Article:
Logical organization of data

In the previous chapter the term issue has been repeatedly used. It's the smallest, independent unit of information that is stored in the WebIssues system. It's also a very general term; a single issue may represent a bug in the software, a service request, a task, a thread in the discussion, an asset owned by the company, etc.

Every issue in the system has its own unique and invariant identifier, which makes it possible to unambiguously distinguish it through its entire life time. An issue also has a name and any number of attributes of various types, analogous to a table in a spreadsheet, in which a single row represents an issue and a column corresponds to an attribute. In the WebIssues system, issues of different types can coexist independently, with different sets of attributes, just like a spreadsheet can contain many tables with different sets of columns.

A table with issues and attributes
Figure 1.1. A table with issues and attributes

Since version 1.1 of WebIssues, issues can also have a description, which is a longer text explaining the details of the issue. Usually it's entered when creating the issue, but it can also be added or modified later.

Each issue registered in the system has its own history, arranged chronologically from the time of creation. It contains modifications of values of individual attributes, as well as comments and attached files. This allows you to trace the entire life cycle of the issue, reproduce its state at any time and see who and when changed the issue and in what way.

Issue history with changes, comments and attachments
Figure 1.2. Issue history with changes, comments and attachments

To maximize the productivity and flexibility, the WebIssues system has no complex system of permissions; it's based on the idea of ​​open collaboration. Therefore, it's best suited for internal use in a trusted group of employees or members of an organization. Everyone can freely create and modify all issues to which they have access. Every change, however, is explicit and remains permanently registered by the system. In addition, removal of issues and other potentially dangerous or irreversible operations require special permissions.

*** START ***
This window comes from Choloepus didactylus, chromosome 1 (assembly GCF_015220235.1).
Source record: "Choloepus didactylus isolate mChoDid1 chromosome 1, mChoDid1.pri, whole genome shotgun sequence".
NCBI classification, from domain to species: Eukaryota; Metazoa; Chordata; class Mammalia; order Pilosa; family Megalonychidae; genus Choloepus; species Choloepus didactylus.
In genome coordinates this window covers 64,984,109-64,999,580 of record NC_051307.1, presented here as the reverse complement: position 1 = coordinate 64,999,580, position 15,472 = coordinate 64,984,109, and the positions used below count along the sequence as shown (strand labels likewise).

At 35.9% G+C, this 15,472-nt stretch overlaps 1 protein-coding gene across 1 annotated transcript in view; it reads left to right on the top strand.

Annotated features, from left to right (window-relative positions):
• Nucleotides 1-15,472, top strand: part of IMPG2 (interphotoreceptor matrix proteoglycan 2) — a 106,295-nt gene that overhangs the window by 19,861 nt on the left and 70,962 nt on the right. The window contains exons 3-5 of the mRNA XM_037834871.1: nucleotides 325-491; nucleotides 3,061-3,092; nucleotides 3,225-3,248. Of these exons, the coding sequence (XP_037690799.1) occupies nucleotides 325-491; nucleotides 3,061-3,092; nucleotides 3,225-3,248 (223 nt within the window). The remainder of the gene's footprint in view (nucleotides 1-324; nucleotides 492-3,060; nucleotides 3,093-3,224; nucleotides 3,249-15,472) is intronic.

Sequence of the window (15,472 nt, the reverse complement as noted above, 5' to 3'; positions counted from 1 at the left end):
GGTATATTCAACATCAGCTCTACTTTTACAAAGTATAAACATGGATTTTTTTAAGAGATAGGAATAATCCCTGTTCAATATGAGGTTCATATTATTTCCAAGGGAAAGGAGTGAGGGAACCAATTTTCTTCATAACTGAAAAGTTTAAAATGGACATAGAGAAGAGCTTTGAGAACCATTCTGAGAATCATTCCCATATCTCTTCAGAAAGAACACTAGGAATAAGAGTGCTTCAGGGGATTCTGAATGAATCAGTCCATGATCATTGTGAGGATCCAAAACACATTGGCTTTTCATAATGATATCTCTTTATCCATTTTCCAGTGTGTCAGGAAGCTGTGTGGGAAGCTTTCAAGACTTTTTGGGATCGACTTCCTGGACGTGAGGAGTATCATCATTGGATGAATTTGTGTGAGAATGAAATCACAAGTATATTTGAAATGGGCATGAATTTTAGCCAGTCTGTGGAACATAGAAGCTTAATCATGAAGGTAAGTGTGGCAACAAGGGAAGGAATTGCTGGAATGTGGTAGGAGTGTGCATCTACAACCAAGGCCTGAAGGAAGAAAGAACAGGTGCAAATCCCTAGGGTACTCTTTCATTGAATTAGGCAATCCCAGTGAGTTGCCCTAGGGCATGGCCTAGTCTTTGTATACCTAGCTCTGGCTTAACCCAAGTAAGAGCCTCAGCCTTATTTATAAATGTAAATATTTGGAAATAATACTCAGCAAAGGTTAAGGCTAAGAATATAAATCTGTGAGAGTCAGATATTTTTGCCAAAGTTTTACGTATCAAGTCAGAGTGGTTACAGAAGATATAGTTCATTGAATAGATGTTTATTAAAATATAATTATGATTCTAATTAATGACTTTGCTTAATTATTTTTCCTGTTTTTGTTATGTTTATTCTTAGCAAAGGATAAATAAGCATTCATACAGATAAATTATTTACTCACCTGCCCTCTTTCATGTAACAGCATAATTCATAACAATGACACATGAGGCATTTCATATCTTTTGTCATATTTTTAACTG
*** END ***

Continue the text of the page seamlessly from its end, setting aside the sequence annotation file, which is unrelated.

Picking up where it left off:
To make issue management easier, they are logically divided into folders. You can create any number of folders of different types, but a single folder must contain issues of same type. Continuing our analogy, the folder is therefore equivalent to a table in a worksheet. Using folders makes it easy to search for information; for example, you can divide bugs according to modules to which they are related, or version of the software; discussion forums can be divided by topic, and service requests — by the month in which they were registered.

Folders in turn are grouped into projects. For each project you can specify a set of people who have access to it, and their rights within the project. You can therefore divide the system into areas accessible to different groups of users. Each project can also have its administrator (or several administrators). The administrator of the project has more permissions than an ordinary user; for example, he has the ability to delete issues or move them between folders.

Projects and folders tree
Figure 1.3. Projects and folders tree

It's not possible to define permissions at a lower level of detail than a single project. All members of the project have equal access to all information contained in this project and the ability to modify them. However the WebIssues system ensures security and prevents unauthorized access to data.

Starting with version 1.1 of WebIssues it is also possible to view all issues of a given type in a single list. This is especially useful if there are many projects in the system and instead of constantly switching between folders, you can see all issues, filter them if necessary and work with them.